The five worst foods for your sleep
My wife always says that a woman needs her beauty sleep. There’s a lot of truth in that. Getting enough quality sleep at the right times can help protect your mental health, physical health, quality of life, and safety.
The way you feel while you're awake depends in part on what happens while you're sleeping. During sleep, your body is working to support healthy brain function and maintain your physical health. In children and teens, sleep also helps support growth and development.
Yet, nearly a third of adults in developed countries are sleeping just six hours or less each night, putting them at risk of adverse health effects (such as heart disease and obesity) and potentially fatal drowsy driving linked to lack of sleep.
While stress is one of the most-often cited reasons why people can't sleep, there's another factor that could be keeping you up at night: your diet. Certain foods can significantly interfere with your sleep, including these five sleep killers:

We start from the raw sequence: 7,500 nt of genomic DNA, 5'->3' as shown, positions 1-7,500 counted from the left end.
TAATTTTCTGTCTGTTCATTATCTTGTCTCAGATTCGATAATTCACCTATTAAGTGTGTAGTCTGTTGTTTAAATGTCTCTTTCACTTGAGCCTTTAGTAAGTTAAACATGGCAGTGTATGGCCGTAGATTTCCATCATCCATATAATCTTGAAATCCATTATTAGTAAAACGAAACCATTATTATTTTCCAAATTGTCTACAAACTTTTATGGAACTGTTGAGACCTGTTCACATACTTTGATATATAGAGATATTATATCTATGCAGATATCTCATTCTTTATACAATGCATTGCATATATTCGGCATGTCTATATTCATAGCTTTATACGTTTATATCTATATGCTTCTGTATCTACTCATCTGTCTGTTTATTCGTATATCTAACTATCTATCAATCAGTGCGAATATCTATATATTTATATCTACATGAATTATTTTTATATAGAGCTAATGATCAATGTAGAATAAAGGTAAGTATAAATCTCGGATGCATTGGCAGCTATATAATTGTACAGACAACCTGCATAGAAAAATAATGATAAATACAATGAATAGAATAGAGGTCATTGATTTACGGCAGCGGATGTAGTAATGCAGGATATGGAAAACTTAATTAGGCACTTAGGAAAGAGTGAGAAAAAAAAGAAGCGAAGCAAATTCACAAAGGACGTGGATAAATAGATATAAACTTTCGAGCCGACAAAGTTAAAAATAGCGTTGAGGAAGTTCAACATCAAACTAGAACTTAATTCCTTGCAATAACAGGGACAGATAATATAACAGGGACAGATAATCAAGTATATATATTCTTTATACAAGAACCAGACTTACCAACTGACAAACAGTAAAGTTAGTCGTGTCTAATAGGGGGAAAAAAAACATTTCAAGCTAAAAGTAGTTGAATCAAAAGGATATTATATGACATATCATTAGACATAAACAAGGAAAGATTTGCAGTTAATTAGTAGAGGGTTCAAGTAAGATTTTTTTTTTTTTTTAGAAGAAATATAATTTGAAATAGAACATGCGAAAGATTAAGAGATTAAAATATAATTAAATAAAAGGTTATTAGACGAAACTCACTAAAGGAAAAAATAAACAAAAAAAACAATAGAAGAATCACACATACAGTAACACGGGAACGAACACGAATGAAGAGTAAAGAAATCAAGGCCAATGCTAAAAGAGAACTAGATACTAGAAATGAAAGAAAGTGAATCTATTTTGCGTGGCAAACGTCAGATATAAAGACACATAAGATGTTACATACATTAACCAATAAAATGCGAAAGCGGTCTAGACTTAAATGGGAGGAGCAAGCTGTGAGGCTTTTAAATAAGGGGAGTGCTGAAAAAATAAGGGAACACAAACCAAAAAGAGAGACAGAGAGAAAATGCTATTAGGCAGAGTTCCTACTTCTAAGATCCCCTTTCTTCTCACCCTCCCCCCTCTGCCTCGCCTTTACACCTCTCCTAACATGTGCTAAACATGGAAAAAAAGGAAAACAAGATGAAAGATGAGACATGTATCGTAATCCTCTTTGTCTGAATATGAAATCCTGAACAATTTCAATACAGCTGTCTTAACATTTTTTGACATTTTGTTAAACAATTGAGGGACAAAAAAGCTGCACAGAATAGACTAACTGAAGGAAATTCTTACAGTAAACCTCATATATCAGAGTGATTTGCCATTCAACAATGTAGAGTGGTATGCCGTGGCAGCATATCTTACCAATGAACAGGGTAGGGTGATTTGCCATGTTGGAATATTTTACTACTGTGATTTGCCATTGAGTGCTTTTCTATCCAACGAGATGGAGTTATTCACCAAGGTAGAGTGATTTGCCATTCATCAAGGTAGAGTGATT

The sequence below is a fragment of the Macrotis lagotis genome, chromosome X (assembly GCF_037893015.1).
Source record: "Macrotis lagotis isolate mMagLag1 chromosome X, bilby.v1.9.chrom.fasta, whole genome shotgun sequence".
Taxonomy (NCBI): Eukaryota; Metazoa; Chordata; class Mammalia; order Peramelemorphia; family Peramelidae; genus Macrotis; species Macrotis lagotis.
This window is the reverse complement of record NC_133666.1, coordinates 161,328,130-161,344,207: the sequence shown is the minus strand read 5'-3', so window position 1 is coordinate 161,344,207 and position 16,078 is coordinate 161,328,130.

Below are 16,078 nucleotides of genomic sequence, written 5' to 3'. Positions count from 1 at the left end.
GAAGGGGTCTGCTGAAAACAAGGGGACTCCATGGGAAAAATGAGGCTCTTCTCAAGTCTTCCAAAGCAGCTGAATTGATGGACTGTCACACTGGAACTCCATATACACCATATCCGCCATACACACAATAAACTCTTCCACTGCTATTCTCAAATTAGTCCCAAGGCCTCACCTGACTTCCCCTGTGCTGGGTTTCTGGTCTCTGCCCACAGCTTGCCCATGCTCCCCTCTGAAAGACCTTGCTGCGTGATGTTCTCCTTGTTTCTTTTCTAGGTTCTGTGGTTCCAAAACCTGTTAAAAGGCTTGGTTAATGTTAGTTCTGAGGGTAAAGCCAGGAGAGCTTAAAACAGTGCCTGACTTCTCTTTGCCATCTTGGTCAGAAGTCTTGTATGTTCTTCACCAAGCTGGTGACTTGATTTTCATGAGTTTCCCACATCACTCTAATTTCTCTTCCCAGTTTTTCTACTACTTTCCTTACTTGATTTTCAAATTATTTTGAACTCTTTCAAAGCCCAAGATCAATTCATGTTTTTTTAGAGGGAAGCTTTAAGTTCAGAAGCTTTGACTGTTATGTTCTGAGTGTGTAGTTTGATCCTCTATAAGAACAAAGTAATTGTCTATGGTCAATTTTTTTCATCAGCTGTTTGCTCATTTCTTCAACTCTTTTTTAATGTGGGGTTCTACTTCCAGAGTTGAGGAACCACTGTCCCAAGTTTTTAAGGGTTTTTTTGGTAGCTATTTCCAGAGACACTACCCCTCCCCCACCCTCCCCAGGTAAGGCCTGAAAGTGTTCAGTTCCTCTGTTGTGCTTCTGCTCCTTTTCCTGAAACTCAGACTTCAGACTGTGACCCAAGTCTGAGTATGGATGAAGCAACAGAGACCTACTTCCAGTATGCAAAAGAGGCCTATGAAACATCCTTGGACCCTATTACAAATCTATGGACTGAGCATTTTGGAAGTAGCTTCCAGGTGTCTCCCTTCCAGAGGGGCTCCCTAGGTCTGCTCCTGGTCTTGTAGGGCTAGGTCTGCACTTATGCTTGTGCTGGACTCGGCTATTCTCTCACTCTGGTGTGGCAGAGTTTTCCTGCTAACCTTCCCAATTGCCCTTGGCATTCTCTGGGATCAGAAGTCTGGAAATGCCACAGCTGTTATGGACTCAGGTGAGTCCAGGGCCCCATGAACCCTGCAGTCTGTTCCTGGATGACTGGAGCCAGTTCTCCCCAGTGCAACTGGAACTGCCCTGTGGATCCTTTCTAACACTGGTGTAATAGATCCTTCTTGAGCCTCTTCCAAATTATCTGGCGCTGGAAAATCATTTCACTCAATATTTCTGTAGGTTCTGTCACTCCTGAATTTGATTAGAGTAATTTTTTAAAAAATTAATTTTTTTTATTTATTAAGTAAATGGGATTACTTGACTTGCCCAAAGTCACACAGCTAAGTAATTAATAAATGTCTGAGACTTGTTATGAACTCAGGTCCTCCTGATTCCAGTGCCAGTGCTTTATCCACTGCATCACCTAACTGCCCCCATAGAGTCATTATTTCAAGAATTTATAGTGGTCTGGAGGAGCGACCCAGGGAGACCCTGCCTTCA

A drink or two before bed can make you drowsy, leading many to believe it's actually a good idea for
sleep. But while it may make you nod off quicker, research shows that drinking alcohol makes you more likely to wake up during the night, leaving you feeling less rested in the morning.
The latest study found that alcohol increases slow-wave "deep" sleep during the first half of the night, but then increases sleep disruptions in the second half of the night. Since alcohol is a powerful muscle relaxant, it can also raise your risk of snoring. If you don’t sleep by yourself, snoring can also keep awake your bed partner.
Coffee, of course, is one of the most common sources of caffeine. This stimulant has a half-life
of five hours, which means 25% of it will still be in your system even 10 hours later, and 12.5% 20 hours later (see the problem?). In add